A Third Way
Now for my own point: a (not the) third way for worldbuilding. We’re going to use archaeology as our analogue here (hence my calling this the “archaeological approach,” of course). When archaeologists are excavating a site, they first set up a marked grid so that the location of each object found can be carefully recorded as they go. A single archaeologist can only work in one cell of the grid at a time, but a useful interpretation of the site only develops as multiple cells are excavated. The interpretation the archaeologist had after excavating area A1 may change dramatically after excavating cell D4, so she may need to go look at A1 again to rework her thoughts. Eventually, a cohesive interpretation of the whole will develop, but only as different cells are examined over time.
The same occurs between different archaeological sites. What is discovered in one place might drastically change the interpretation of an earlier-excavated site. And, good archaeologists leave parts of the site unexcavated and preserved for future scholars, who will arrive to continue the work armed with more sophisticated tools and, hopefully, knowledge about the site and culture being investigated that the earlier archaeologists didn’t have.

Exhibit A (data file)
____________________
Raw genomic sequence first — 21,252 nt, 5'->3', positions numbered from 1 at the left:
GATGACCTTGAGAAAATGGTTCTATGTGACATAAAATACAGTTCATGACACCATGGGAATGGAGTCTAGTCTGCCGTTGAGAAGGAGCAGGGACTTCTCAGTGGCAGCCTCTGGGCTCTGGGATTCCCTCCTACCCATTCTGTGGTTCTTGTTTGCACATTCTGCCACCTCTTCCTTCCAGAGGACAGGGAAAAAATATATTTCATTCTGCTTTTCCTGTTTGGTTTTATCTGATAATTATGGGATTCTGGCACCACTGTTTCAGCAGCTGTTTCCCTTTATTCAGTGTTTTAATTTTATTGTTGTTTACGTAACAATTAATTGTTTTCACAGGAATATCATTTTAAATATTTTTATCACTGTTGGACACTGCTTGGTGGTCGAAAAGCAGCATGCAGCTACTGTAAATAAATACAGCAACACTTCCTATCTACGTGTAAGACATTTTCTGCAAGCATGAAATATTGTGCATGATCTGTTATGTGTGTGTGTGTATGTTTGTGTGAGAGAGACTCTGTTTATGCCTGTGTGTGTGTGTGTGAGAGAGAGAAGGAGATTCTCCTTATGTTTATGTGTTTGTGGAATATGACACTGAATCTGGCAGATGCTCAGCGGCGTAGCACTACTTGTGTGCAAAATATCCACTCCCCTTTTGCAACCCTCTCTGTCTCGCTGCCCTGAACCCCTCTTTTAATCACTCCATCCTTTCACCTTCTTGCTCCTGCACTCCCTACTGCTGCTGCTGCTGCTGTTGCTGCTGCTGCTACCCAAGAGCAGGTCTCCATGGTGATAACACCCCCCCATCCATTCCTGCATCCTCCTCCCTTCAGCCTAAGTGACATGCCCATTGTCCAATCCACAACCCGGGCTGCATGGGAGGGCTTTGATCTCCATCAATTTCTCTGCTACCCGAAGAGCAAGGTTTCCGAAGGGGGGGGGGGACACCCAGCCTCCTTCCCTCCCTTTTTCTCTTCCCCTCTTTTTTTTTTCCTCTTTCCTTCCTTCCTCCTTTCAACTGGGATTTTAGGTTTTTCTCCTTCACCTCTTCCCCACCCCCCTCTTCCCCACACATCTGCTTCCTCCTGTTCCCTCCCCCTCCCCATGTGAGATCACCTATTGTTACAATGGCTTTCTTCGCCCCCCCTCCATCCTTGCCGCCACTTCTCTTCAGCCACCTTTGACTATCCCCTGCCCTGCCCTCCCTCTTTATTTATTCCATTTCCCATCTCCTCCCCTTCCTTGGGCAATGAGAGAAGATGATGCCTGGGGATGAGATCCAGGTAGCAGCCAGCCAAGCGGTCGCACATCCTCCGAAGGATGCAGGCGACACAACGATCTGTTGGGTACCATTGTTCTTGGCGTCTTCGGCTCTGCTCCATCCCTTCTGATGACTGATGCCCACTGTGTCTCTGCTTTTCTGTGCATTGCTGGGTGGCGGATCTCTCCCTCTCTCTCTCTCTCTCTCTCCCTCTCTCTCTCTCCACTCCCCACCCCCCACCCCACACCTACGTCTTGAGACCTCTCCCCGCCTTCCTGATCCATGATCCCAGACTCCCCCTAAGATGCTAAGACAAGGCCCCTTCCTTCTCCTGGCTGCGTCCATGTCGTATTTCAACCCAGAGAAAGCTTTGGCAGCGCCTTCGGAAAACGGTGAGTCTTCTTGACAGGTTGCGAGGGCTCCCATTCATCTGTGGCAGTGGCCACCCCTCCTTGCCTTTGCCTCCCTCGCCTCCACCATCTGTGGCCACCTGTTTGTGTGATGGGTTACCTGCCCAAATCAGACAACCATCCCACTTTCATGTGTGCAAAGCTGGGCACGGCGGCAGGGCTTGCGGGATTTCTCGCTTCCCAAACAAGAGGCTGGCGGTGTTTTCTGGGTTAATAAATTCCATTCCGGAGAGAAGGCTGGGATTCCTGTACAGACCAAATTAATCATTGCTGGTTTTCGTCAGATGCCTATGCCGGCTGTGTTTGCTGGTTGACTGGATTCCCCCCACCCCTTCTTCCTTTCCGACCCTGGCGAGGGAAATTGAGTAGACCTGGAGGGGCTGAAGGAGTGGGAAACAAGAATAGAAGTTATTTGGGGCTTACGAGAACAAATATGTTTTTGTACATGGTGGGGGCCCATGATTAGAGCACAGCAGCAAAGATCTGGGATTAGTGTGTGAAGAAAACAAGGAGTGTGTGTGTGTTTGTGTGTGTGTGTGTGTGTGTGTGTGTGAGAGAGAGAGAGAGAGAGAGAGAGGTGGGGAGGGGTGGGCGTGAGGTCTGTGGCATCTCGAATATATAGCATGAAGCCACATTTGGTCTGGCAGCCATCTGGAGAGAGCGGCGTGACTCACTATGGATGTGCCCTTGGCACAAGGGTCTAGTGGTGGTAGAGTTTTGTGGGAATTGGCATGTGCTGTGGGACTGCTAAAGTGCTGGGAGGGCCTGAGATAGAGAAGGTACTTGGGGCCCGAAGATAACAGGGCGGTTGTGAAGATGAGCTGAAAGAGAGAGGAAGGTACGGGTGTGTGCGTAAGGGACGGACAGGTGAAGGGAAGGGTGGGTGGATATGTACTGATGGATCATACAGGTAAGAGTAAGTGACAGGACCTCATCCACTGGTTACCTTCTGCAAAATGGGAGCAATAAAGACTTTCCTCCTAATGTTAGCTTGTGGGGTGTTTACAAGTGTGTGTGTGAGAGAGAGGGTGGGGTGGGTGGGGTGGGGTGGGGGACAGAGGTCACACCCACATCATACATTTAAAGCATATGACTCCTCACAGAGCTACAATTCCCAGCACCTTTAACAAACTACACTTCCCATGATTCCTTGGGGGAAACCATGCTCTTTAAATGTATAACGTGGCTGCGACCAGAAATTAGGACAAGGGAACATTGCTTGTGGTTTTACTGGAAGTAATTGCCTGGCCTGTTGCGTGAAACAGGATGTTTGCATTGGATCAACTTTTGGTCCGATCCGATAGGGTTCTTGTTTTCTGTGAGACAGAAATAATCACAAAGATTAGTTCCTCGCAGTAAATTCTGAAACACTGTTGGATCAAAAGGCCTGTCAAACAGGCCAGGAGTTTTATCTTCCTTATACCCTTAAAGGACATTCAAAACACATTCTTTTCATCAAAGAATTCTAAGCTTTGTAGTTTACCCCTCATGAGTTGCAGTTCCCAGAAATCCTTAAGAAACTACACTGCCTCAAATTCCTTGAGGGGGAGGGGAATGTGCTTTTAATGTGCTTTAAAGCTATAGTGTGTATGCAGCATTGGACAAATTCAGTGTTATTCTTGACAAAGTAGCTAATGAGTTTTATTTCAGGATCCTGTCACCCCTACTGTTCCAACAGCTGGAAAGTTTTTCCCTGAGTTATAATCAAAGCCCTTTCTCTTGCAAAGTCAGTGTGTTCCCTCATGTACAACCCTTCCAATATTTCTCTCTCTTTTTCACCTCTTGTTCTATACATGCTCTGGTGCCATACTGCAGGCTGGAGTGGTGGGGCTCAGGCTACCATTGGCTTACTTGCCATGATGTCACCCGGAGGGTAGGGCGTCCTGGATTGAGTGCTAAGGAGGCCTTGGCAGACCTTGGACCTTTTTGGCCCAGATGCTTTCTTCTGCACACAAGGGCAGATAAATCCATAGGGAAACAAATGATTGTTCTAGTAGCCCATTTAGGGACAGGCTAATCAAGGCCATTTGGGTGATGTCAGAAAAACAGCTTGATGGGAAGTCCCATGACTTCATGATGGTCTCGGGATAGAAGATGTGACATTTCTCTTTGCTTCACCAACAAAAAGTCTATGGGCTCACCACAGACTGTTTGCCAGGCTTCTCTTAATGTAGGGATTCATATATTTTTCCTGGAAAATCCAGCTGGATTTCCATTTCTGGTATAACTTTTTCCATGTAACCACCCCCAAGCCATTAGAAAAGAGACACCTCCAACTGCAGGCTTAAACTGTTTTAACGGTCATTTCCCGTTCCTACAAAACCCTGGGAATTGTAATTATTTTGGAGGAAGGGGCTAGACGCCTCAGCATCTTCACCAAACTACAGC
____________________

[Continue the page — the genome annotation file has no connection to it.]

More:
Okay, this is essentially nothing new–my point is that the art of worldbuilding shouldn’t be simply top-down or bottom-up; it’s a back and forth, a jumping around–the assembly of a puzzle rather than the construction of a building. “Top-down” and “bottom-up” are merely constructs for discussing the art of worldbuilding anyway; I seriously doubt that most worldbuilders engage solely in one method, or even in a dogmatically rigid sequence of building a setting. I certainly don’t. You have to use what works best for you: your personality, work habits and creative style. I’ll follow this with some concrete tips that have worked for me.
Tips for the “Archaeological Approach”
1. Always be ready to change what you’ve established in light of new “discoveries.”